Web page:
Gearing up for court

Success in the engineering laboratory opened an unexpected door to the world of forensic science for one undergraduate at Carolina.

Shana Mussel, who will earn her bachelor’s degree later this year, excelled in computer assisted design (CAD) in her mechanical engineering curriculum. It was a skill that her professor Joshua Tarbutton knew would carry her to success in a forensic reconstruction project he agreed to oversee last summer.

Through connections in the community, Tarbutton had learned about a death row inmate, near the end of his appeals, who needed help in the courtroom. Convicted of murder more than 20 years ago, the inmate has been trying to establish his contention that he did not know he was being confronted by a police officer and had been startled at the time of the shooting. He tried to reconstruct the shooting scene with a model to make the point, but the cardboard contraption he managed to assemble in prison didn’t do much to strengthen his argument.

At the behest of Justice 360, a non-profit that provides quality legal representation to death row inmates, Tarbutton enlisted Mussel to re-create the scene of the crime. Using forensic photographs and other evidence, she modeled the house and porch from which the police officer was shot using Sketchup, a three-dimensional modeling platform to which her CAD skills were readily transferred. They then brought the scene to life through 3-D printing, generating a scale model of the house, its porch and the two men involved.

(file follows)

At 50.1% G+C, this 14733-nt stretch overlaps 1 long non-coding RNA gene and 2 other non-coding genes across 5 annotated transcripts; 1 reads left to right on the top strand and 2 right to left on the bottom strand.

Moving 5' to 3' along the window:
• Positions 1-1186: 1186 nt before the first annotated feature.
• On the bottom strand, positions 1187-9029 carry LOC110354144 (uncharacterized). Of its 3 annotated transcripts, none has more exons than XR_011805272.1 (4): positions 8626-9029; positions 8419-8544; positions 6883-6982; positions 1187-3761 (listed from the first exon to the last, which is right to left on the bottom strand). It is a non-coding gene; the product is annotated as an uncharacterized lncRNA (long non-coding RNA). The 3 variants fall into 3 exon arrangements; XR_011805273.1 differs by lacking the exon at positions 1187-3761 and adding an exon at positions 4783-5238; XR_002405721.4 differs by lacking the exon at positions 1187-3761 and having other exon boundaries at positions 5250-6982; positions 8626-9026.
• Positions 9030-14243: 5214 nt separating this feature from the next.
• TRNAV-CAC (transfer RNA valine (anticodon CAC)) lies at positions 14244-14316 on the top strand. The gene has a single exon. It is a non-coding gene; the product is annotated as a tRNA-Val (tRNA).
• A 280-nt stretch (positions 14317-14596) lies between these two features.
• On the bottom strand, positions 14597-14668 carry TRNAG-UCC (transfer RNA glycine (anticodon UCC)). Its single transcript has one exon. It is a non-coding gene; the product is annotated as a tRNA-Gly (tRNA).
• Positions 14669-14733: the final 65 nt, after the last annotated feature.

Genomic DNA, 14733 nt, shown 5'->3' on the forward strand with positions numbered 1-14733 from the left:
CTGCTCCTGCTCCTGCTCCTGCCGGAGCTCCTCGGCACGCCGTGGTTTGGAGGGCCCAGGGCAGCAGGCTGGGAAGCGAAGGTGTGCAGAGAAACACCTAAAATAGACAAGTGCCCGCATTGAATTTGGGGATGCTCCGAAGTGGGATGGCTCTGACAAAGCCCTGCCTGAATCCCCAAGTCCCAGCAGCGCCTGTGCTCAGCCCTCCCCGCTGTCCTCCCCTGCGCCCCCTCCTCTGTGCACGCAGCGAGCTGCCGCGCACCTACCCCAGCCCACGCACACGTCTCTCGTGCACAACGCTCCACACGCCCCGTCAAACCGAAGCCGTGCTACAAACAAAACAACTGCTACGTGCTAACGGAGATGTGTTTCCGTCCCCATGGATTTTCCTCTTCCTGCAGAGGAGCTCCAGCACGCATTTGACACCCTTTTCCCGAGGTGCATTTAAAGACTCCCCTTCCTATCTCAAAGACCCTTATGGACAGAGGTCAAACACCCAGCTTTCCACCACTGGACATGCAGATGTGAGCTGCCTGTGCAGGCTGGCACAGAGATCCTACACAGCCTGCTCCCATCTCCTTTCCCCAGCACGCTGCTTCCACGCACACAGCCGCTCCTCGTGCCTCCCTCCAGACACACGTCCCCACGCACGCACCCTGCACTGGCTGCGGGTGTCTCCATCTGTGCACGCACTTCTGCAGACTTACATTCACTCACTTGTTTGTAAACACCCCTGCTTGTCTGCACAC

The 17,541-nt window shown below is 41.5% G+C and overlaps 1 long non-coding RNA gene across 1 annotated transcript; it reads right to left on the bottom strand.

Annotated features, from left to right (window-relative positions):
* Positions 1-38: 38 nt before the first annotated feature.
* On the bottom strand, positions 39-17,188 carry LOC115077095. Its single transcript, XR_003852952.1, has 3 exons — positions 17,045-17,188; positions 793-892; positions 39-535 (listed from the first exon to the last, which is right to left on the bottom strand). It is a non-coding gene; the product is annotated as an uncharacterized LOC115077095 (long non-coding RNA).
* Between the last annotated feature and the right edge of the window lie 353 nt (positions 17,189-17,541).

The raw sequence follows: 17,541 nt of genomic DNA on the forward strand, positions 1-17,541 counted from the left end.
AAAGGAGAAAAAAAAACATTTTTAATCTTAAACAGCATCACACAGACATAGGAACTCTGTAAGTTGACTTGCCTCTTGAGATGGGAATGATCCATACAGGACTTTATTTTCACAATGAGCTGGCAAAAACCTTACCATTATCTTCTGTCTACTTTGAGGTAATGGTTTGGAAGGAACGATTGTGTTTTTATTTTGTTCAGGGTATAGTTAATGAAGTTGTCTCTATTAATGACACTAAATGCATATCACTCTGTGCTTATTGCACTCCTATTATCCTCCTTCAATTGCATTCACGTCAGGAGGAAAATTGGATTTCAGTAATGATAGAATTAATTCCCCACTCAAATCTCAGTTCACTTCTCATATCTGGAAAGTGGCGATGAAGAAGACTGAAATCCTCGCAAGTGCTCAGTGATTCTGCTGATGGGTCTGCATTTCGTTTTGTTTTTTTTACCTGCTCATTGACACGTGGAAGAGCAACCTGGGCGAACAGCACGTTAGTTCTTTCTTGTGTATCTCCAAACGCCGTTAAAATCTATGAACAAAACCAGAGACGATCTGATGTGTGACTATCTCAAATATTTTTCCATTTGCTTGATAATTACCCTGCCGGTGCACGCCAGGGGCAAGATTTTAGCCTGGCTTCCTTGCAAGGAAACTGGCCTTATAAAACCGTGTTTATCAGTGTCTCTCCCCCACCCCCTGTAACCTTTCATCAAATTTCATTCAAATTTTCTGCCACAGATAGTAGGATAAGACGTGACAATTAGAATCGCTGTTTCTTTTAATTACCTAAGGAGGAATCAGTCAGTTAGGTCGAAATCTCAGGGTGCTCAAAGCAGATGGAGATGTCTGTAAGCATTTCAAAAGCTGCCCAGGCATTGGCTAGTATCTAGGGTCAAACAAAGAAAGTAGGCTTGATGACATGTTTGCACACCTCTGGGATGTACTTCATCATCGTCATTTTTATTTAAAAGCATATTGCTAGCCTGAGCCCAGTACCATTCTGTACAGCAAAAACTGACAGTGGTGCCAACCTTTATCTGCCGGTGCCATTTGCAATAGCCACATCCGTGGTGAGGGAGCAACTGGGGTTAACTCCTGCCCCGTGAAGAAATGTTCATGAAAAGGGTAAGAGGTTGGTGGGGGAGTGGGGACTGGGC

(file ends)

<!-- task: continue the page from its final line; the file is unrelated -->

Tarbutton and Mussel then prepared a report based on the geometry of the shooting established by the evidence. It showed that the inmate’s view of the officer was obscured when he fired, and that his gun was fired from the hip.

Those conclusions could make a difference for a man whose life hangs in the balance, and a hearing on the case is expected later this year. If a new trial takes place, both engineers likely will testify.

Mussel won’t appear as a surprise witness in court by any means, except perhaps to herself. “Possibly saving a man’s life, through being an engineer — that’s pretty cool,” Mussel says. “Definitely not something you think you’ll be doing with this kind of degree.”